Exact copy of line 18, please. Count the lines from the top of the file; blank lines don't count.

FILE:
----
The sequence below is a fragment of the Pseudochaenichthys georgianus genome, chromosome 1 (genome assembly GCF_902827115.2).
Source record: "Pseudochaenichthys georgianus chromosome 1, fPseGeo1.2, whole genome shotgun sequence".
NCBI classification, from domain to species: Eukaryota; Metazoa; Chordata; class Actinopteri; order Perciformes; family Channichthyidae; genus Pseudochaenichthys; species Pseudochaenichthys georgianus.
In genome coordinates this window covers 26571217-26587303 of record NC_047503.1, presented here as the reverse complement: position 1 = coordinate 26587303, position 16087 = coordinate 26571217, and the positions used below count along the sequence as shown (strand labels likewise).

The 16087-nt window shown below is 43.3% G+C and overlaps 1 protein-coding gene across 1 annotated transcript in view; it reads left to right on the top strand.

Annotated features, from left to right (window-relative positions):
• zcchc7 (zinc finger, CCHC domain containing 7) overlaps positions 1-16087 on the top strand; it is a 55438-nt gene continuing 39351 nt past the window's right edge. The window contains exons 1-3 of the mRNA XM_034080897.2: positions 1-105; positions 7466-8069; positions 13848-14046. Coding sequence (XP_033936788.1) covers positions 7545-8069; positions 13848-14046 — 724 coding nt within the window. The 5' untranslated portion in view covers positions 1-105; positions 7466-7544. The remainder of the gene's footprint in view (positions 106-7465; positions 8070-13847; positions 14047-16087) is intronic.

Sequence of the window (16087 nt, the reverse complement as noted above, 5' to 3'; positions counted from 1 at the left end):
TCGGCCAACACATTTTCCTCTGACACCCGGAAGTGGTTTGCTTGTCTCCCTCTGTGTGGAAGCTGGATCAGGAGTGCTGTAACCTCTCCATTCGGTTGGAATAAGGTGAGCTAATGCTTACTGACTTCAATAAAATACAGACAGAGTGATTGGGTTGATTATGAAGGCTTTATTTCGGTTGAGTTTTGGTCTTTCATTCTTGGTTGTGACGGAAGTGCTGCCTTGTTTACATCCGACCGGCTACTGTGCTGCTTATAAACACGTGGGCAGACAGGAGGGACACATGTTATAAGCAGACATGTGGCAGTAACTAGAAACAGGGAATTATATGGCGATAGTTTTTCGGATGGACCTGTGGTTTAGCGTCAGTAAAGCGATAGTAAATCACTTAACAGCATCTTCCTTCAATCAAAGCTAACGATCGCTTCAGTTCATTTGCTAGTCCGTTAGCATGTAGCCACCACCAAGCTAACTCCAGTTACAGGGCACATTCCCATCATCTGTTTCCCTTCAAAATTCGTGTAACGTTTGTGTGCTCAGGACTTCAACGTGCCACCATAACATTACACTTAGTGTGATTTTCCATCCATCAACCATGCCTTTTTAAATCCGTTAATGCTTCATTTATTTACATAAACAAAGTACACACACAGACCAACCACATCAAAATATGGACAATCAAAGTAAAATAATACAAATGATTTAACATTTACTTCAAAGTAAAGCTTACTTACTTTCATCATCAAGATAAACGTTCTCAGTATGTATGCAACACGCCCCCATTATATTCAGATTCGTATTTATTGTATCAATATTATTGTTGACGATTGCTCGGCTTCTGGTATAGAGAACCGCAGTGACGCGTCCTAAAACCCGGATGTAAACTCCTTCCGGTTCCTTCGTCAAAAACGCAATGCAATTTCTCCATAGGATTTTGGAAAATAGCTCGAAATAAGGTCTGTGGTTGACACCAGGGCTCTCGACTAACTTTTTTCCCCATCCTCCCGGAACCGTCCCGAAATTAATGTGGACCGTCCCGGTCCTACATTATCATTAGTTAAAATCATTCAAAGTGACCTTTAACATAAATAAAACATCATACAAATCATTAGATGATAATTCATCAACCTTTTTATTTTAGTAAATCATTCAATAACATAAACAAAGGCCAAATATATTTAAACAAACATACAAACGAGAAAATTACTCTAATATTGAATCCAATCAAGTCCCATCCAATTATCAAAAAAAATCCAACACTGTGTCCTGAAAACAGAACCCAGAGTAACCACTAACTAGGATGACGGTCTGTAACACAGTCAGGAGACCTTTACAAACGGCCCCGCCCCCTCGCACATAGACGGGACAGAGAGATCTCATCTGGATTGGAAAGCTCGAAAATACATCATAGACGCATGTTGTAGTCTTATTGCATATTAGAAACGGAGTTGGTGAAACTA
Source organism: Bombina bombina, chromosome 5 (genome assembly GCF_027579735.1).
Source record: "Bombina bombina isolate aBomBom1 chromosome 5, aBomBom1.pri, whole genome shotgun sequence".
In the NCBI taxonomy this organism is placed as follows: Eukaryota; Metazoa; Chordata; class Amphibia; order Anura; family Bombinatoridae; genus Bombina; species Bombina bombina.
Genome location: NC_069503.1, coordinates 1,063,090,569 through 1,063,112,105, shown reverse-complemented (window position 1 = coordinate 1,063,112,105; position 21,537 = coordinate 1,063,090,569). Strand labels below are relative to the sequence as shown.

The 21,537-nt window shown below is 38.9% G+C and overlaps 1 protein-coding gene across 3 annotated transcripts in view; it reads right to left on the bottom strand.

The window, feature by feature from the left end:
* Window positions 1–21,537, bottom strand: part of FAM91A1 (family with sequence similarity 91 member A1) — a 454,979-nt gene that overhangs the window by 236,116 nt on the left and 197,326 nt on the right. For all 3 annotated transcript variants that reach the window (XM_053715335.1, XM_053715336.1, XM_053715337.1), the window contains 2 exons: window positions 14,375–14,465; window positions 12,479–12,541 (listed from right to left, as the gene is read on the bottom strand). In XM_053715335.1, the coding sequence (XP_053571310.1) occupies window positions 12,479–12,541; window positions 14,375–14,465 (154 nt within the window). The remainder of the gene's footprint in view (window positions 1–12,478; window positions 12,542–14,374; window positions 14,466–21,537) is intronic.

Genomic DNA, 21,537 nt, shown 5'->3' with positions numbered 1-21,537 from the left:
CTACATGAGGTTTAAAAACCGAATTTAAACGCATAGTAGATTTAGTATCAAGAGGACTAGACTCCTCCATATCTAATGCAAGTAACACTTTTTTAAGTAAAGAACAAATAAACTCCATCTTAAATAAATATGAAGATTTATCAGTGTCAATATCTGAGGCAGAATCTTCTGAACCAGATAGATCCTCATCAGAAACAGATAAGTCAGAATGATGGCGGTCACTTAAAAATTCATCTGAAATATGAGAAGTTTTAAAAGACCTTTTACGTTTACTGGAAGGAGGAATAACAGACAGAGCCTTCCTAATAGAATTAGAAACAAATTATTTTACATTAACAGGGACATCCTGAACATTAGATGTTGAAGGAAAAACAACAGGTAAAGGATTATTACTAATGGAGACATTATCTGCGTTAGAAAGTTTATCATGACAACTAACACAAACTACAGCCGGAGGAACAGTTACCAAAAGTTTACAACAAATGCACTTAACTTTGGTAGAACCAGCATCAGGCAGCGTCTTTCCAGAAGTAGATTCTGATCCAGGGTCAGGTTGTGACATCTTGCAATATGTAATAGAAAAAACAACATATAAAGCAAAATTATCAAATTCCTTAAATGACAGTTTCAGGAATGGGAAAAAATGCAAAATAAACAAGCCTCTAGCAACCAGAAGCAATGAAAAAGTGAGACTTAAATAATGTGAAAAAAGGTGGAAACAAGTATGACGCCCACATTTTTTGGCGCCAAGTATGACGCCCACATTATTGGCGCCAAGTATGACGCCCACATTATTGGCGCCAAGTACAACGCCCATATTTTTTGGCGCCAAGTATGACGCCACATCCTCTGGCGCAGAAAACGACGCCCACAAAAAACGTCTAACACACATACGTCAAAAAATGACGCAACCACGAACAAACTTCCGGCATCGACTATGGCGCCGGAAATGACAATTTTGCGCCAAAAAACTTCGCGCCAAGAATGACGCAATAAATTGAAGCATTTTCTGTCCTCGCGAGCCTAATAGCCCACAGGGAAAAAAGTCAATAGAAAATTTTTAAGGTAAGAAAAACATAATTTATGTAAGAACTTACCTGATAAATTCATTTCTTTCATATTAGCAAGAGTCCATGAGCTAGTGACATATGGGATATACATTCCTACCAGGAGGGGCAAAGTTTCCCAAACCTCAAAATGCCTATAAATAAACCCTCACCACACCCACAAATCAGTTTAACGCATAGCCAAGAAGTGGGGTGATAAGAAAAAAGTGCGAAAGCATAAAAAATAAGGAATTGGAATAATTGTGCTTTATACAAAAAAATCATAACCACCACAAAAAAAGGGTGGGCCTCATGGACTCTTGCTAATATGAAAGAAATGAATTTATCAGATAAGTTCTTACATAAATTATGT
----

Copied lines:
CTACATGAGGTTTAAAAACCGAATTTAAACGCATAGTAGATTTAGTATCAAGAGGACTAGACTCCTCCATATCTAATGCAAGTAACACTTTTTTAAGTAAAGAACAAATAAACTCCATCTTAAATAAATATGAAGATTTATCAGTGTCAATATCTGAGGCAGAATCTTCTGAACCAGATAGATCCTCATCAGAAACAGATAAGTCAGAATGATGGCGGTCACTTAAAAATTCATCTGAAATATGAGAAGTTTTAAAAGACCTTTTACGTTTACTGGAAGGAGGAATAACAGACAGAGCCTTCCTAATAGAATTAGAAACAAATTATTTTACATTAACAGGGACATCCTGAACATTAGATGTTGAAGGAAAAACAACAGGTAAAGGATTATTACTAATGGAGACATTATCTGCGTTAGAAAGTTTATCATGACAACTAACACAAACTACAGCCGGAGGAACAGTTACCAAAAGTTTACAACAAATGCACTTAACTTTGGTAGAACCAGCATCAGGCAGCGTCTTTCCAGAAGTAGATTCTGATCCAGGGTCAGGTTGTGACATCTTGCAATATGTAATAGAAAAAACAACATATAAAGCAAAATTATCAAATTCCTTAAATGACAGTTTCAGGAATGGGAAAAAATGCAAAATAAACAAGCCTCTAGCAACCAGAAGCAATGAAAAAGTGAGACTTAAATAATGTGAAAAAAGGTGGAAACAAGTATGACGCCCACATTTTTTGGCGCCAAGTATGACGCCCACATTATTGGCGCCAAGTATGACGCCCACATTATTGGCGCCAAGTACAACGCCCATATTTTTTGGCGCCAAGTATGACGCCACATCCTCTGGCGCAGAAAACGACGCCCACAAAAAACGTCTAACACACATACGTCAAAAAATGACGCAACCACGAACAAACTTCCGGCATCGACTATGGCGCCGGAAATGACAATTTTGCGCCAAAAAACTTCGCGCCAAGAATGACGCAATAAATTGAAGCATTTTCTGTCCTCGCGAGCCTAATAGCCCACAGGGAAAAAAGTCAATAGAAAATTTTTAAGGTAAGAAAAACATAATTTATGTAAGAACTTACCTGATAAATTCATTTCTTTCATATTAGCAAGAGTCCATGAGCTAGTGACATATGGGATATACATTCCTACCAGGAGGGGCAAAGTTTCCCAAACCTCAAAATGCCTATAAATAAACCCTCACCACACCCACAAATCAGTTTAACGCATAGCCAAGAAGTGGGGTGATAAGAAAAAAGTGCGAAAGCATAAAAAATAAGGAATTGGAATAATTGTGCTTTATACAAAAAAATCATAACCACCACAAAAAAAGGGTGGGCCTCATGGACTCTTGCTAATATGAAAGAAATGAATTTATCAGATAAGTTCTTACATAAATTATGT